Punch Imlach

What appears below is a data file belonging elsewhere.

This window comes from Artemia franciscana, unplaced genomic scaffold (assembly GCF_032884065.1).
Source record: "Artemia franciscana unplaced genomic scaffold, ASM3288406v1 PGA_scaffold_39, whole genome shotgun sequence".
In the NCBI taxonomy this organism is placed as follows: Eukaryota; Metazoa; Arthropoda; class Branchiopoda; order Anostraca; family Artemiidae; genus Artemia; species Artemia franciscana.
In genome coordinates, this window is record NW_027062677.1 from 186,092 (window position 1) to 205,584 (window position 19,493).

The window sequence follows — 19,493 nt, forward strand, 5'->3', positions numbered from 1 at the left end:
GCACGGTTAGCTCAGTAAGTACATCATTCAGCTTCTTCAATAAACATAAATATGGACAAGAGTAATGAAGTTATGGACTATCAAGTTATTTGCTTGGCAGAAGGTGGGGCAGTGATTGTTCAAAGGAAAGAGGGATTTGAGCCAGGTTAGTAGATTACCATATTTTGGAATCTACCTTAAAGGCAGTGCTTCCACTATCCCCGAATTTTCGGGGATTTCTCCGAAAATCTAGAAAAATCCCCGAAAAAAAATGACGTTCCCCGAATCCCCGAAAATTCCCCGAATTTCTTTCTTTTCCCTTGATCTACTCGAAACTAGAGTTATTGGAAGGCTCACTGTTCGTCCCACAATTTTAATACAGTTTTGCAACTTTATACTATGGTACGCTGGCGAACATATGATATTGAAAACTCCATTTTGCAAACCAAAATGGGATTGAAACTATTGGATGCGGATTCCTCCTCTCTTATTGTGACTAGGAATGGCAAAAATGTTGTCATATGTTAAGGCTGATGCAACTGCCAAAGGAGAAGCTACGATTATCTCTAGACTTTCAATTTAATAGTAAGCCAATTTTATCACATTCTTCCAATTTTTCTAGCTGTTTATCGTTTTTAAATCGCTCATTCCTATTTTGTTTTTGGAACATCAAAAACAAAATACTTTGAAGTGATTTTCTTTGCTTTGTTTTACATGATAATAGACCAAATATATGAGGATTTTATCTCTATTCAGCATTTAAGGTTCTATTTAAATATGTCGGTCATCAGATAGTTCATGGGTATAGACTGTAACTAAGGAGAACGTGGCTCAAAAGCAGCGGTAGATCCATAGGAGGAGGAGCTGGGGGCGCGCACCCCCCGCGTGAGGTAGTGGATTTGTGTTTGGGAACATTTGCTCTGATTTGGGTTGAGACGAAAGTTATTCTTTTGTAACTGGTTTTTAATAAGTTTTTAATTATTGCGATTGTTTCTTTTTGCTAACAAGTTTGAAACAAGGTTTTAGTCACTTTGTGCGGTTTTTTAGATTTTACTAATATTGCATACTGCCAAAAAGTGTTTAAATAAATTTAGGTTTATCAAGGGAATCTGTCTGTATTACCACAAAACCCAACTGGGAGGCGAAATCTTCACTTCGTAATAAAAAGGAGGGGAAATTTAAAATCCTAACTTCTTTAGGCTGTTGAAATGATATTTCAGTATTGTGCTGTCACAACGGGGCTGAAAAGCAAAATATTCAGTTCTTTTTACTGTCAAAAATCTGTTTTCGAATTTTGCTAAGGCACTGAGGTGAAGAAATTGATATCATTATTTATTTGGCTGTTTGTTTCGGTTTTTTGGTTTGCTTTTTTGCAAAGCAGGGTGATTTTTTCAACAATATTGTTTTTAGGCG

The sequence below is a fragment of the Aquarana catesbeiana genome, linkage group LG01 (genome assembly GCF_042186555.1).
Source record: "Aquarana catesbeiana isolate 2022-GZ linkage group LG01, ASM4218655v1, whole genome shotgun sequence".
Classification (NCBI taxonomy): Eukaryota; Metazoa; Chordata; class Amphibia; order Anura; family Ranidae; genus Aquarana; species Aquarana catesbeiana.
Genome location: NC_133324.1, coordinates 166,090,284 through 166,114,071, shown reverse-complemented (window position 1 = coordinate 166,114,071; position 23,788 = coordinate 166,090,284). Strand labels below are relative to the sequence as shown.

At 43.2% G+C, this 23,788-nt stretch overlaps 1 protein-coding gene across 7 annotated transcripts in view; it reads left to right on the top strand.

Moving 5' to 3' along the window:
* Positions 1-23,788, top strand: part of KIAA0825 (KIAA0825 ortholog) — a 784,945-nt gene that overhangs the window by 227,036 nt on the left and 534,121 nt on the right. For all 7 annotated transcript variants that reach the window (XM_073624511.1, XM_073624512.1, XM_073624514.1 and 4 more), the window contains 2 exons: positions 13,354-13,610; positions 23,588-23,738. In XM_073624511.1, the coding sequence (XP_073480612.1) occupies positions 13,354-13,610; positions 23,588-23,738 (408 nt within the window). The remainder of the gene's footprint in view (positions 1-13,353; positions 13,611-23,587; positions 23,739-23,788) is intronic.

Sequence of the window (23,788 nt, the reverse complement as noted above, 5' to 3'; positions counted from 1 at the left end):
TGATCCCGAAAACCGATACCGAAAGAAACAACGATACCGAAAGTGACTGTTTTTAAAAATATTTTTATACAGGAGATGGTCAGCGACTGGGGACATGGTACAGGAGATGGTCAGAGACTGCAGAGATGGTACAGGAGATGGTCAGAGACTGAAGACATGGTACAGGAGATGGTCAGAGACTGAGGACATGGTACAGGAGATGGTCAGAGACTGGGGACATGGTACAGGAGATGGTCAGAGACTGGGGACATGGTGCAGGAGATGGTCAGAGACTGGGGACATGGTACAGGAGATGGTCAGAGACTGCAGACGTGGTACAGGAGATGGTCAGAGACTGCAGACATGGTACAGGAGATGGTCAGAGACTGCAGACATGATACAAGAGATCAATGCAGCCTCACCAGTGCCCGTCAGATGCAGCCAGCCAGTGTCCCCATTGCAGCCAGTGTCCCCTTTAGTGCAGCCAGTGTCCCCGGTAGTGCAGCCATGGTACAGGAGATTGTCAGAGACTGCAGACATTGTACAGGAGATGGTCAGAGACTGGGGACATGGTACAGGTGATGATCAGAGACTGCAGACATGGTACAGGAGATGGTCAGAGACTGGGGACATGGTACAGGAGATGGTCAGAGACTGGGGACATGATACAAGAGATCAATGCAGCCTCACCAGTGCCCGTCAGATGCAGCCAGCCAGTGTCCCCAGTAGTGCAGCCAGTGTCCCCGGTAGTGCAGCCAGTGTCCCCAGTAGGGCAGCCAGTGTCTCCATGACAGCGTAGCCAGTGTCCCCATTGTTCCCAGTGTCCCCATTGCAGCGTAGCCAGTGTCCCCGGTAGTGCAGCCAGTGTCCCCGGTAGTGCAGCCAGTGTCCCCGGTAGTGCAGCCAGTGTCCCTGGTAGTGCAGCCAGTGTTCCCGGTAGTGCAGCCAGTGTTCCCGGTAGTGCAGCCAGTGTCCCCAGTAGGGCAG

George “Punch” Imlach (March 15, 1918 – December 1, 1987), was an NHL coach and general manager. He is a member of the Hockey Hall of Fame. Born in Toronto, Imlach attended Riverdale Collegiate Institute and played junior hockey in the OHA for the Toronto Young Rangers (1935–38) and senior hockey with the Toronto Goodyears (1938–40) and the Toronto Marlboros (1940–41). He enlisted in the army during World War II, where he coached for the first time, with an army team in Cornwall, Ontario. In July 1958, at the age of 40, the Toronto Maple Leafs hired Imlach as one of the team’s two assistant general managers, along with King Clancy. Imlach was known as a harsh taskmaster who frequently abused his players verbally and physically. He had a preference for older players, many of whom were his strongest supporters as they felt Imlach was giving them their last chance at winning the Stanley Cup. By contrast, many younger players, such as Frank Mahovlich, chafed at Imlach’s autocratic coaching style. Imlach took over a team that had finished last the previous season and was mired in last place again at the time he took over for Reay. However, the team staged a strong run late in the season and finished a point ahead of the New York Rangers for fourth place, allowing them to squeeze into the playoffs. They defeated the favoured Boston Bruins in the first round before losing to the league-leading Montreal Canadiens in five games in the Stanley Cup Finals. Three years later, Imlach led the Leafs to their first Stanley Cup in 11 years. He won three more Cups in 1963, 1964 and 1967. In February 1964, he traded Dick Duff, Bob Nevin and three young prospects – Rod Seiling, Arnie Brown and Bill Collins – to the Rangers for Andy Bathgate and Don McKenney. While Bathgate and McKenney played key roles in the Leafs’ Cup win that year, Imlach may have traded away the Leafs’ future in the process. Nevin played a major role in the Rangers’ resurgence in the late 1960s, while Duff won four more Cups with the Canadiens. The players acquired by the Leafs were both gone following the next season. In the 1965 intra-league draft, Imlach left Gerry Cheevers, a young goaltending prospect, unprotected. He was snapped up by the Boston Bruins and went on to have a Hall-of-Fame career there. Following expansion of the NHL from six teams to 12 for the 1967–68 season, the Leafs struggled and Imlach responded by pulling off another big trade. In February 1968, he sent Mahovlich, 20-year-old Garry Unger, Pete Stemkowski and the rights to Carl Brewer to the Detroit Red Wings for Paul Henderson, Norm Ullman and Floyd Smith. Two months later, he sent 28-year-old Jim Pappin to the Chicago Black Hawks, where he would become one of that team’s top scorers. In December 1968, Imlach was asked by Stafford Smythe to give the coaching job to John McLellan, but Imlach refused and told Smythe to fire him or leave him alone. During the season, Mike Walton walked out on the team, saying he wouldn’t play for Imlach again. He returned about a week later. On April 6, 1969, minutes after an early and embarrassing playoff elimination at the hands of the Boston Bruins, Imlach was fired by the Leafs. He still had a year remaining on his contract, which paid him about $35,000 a year. In the dressing room after the announcement was made, veteran Leafs Johnny Bower and Tim Horton both said they would leave with Imlach (they both returned the following season, although neither would remain with the Leafs for long). Imlach’s assistant, Clancy, had previously said that he would walk away if Imlach was fired, but he was persuaded to stay with the team. Jim Gregory was immediately announced as Imlach’s replacement as general manager. After being fired by the Leafs, it was expected that Imlach would join the NHL’s new Vancouver franchise. Imlach, Joe Crozier, and Foster Hewitt had become partners in the Vancouver Canucks of the Western Hockey League and were in line to become owners of the Vancouver NHL team. But they didn’t have the financial resources to buy the team, which went to Medical Investment Corporation (Medicor). Medicor bought the WHL Canucks for $2.8 million, with Imlach making a reported gain of more than $250,000. He was offered a job with the NHL Canucks, but instead accepted an offer from the NHL’s other expansion team, the Buffalo Sabres, as their first coach and general manager in 1970. Over his career, Imlach amassed a coaching record of 423 wins, 373 losses and 163 ties to go along with four Stanley Cups. His 365 wins with the Leafs are still the best in franchise history. He was inducted into the Hockey Hall of Fame as a builder in 1984.